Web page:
"It seems like people don't know, the government doesn't know, the importance of family... we get so lonesome, so frustrated."
That from Tina Doell currently living under the strict health measures put in place at Manitoba personal care homes in light of COVID-19.
"When your son or daughter comes, those hugs are healing," Doell says. "It makes you feel better, you feel you can keep going. And they deprive us of that."
A granddaughter of a personal care home resident, Sharon Webb has initiated a grassroots group to advocate for older adults who she says are feeling isolated from their loved ones against their will. She notes visits are currently hampered by the many restrictions, and have stripped residents of basic rights.
While they applaud the government's swift actions to protect seniors, she says the prolonged isolation comes at a steep cost, "the quality of life and freedom of our seniors living in personal care homes."
"They have every right to make an informed decision on what risks they want to assume to live a quality of life that is defined by them," Webb says, adding personal care home residents have been robbed of the essential human need for family relationships.
Currently, many facilities permit short, one-person visits, once a week. Webb explains unfortunately, for those with multiple children it can mean multiple weeks between seeing each other.
However, Webb says they don't point the blame at local care homes, but remain dedicated to being a voice for seniors who feel the isolation is causing prolonged suffering.
Salem Home CEO Sherry Janzen explains as a licenced PCH in Manitoba they are subject to all Public Health Orders.
"We know those guidelines aren't what families want to hear," Janzen says, adding they're working hard to find ways to make visits more meaningful.
"We have very clear restrictions that we must follow," Janzen says. "I understand how families are frustrated, and we as staff are frustrated too because we know what it's doing to the residents."
"But this is out of our control," Janzen adds.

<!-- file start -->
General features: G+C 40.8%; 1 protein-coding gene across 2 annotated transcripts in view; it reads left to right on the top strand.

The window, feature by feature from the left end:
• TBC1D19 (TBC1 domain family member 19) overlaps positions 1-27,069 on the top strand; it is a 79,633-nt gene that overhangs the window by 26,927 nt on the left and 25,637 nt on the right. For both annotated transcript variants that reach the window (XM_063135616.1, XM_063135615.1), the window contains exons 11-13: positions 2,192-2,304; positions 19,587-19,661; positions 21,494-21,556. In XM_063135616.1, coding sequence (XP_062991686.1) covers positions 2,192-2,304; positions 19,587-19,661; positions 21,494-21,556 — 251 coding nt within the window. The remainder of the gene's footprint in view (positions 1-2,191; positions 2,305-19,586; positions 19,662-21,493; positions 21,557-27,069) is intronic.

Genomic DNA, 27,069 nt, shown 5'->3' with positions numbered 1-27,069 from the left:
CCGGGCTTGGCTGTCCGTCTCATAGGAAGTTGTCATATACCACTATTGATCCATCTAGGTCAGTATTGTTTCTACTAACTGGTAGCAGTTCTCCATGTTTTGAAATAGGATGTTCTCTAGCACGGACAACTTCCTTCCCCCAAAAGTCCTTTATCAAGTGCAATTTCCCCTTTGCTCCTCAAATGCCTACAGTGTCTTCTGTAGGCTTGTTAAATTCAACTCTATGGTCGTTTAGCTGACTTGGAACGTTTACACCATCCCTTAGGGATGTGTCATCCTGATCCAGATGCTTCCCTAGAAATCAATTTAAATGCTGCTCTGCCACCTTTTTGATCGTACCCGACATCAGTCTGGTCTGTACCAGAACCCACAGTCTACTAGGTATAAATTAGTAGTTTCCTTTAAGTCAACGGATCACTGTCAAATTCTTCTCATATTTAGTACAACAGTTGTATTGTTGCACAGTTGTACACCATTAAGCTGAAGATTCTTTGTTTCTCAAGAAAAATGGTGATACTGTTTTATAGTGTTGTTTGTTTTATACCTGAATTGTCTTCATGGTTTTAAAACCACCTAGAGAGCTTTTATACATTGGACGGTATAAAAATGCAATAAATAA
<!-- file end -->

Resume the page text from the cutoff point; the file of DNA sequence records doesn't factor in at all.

Health Minister and Morden-Winkler MLA Cameron Friesen says COVID-19 has disrupted almost every aspect of life. However, he says they continue to expand visits while striking a balance between family connections and mitigating the risk of an outbreak.
"Especially for that population that is very, very vulnerable," Friesen says, adding they've seen the dire statistics of 4,200 deaths in long-term care facilities in Quebec.
He notes with Manitoba's continued success with low COVID-19 numbers, they will continue make decisions based on the evidence.
"We continue to think about what the next steps should be as we lift some of the restrictions in Manitoba... but make no mistake, we are not out of the woods yet," Friesen says.
In light of the COVID-19 pandemic, the Manitoba Association of Residential and Continuing Care Homes for the Elderly, which includes Salem Home in Winkler and Tabor Home in Morden, is calling on the government to increase funding for basic operations, saying they have been chronically underfunded for more than a decade.
"At minimum, all personal care homes must receive operating budgets that reflect the annual cost of inflation, the increased needs of residents, and basic upkeep of their capital infrastructure," Executive Director Julie Turenne-Maynard says.
Although resident needs have increased, she notes staffing levels have remained the same since 2009. and is calling on the provincial government to increase the hours of care from 3.6 hours per resident per day to a minimum 4.1 hours.
"Faith-based and community-supported organizations have been providing services to elderly Manitobans for over 100 years and have a wealth of experience. We can be an effective partner to government in jointly finding solutions to the long-term problems of under-funding, inadequate staffing, and unsuitable polices and regulations," Turenne-Maynard says.
More than 80% of COVID-19 deaths in Canada have been linked to long-term care facilities. Manitoba has had seven deaths in total, with one related to a personal care home.
"While we have been successful so far, we cannot be complacent about COVID-19," Turenne-Maynard says. "We know that having to provide increasingly complex care without adequate funding leaves personal care home residents and staff vulnerable... now more so than ever before."
Speaking with another local personal care home resident, Mary Goertzen, they expressed the frustration of the firsthand experience. "I think it's unfair. The workers can take care of us... and our children can't come close enough to touch us. Why are one person's germs so much more dangerous?"
Anne Penner is part of the advocacy group and says it's painful to see the effect social isolation has had on her mom in a personal care home during this time.
"You can see her losing the life in her eyes, and I totally believe it's because of the lack of family support. They don't deserve this... I feel like they should just have more rights."